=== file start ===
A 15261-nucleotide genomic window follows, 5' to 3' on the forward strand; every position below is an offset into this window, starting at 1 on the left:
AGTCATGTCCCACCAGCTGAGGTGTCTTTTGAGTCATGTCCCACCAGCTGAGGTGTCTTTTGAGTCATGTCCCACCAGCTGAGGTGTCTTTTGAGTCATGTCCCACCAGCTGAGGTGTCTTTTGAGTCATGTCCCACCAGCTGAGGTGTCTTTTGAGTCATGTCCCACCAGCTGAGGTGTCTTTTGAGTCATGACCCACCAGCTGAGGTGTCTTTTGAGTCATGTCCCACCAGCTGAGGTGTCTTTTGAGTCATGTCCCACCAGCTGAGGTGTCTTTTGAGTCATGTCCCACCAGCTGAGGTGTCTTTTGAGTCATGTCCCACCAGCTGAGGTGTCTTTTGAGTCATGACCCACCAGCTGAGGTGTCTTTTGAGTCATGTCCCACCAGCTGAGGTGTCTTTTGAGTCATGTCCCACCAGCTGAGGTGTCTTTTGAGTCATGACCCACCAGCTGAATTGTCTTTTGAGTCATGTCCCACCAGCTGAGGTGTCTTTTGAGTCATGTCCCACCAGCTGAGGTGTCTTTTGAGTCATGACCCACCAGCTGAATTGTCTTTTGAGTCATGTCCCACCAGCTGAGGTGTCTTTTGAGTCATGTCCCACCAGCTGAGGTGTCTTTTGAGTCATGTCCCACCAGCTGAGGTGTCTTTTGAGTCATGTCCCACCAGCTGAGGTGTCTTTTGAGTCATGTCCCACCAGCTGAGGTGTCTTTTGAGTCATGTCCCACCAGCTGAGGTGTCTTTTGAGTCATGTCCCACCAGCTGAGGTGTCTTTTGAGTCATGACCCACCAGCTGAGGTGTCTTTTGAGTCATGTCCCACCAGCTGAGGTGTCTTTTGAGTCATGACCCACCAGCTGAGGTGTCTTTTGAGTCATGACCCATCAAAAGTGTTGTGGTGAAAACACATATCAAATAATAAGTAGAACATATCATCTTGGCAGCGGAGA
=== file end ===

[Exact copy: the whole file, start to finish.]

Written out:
A 15261-nucleotide genomic window follows, 5' to 3' on the forward strand; every position below is an offset into this window, starting at 1 on the left:
AGTCATGTCCCACCAGCTGAGGTGTCTTTTGAGTCATGTCCCACCAGCTGAGGTGTCTTTTGAGTCATGTCCCACCAGCTGAGGTGTCTTTTGAGTCATGTCCCACCAGCTGAGGTGTCTTTTGAGTCATGTCCCACCAGCTGAGGTGTCTTTTGAGTCATGTCCCACCAGCTGAGGTGTCTTTTGAGTCATGACCCACCAGCTGAGGTGTCTTTTGAGTCATGTCCCACCAGCTGAGGTGTCTTTTGAGTCATGTCCCACCAGCTGAGGTGTCTTTTGAGTCATGTCCCACCAGCTGAGGTGTCTTTTGAGTCATGTCCCACCAGCTGAGGTGTCTTTTGAGTCATGACCCACCAGCTGAGGTGTCTTTTGAGTCATGTCCCACCAGCTGAGGTGTCTTTTGAGTCATGTCCCACCAGCTGAGGTGTCTTTTGAGTCATGACCCACCAGCTGAATTGTCTTTTGAGTCATGTCCCACCAGCTGAGGTGTCTTTTGAGTCATGTCCCACCAGCTGAGGTGTCTTTTGAGTCATGACCCACCAGCTGAATTGTCTTTTGAGTCATGTCCCACCAGCTGAGGTGTCTTTTGAGTCATGTCCCACCAGCTGAGGTGTCTTTTGAGTCATGTCCCACCAGCTGAGGTGTCTTTTGAGTCATGTCCCACCAGCTGAGGTGTCTTTTGAGTCATGTCCCACCAGCTGAGGTGTCTTTTGAGTCATGTCCCACCAGCTGAGGTGTCTTTTGAGTCATGTCCCACCAGCTGAGGTGTCTTTTGAGTCATGACCCACCAGCTGAGGTGTCTTTTGAGTCATGTCCCACCAGCTGAGGTGTCTTTTGAGTCATGACCCACCAGCTGAGGTGTCTTTTGAGTCATGACCCATCAAAAGTGTTGTGGTGAAAACACATATCAAATAATAAGTAGAACATATCATCTTGGCAGCGGAGA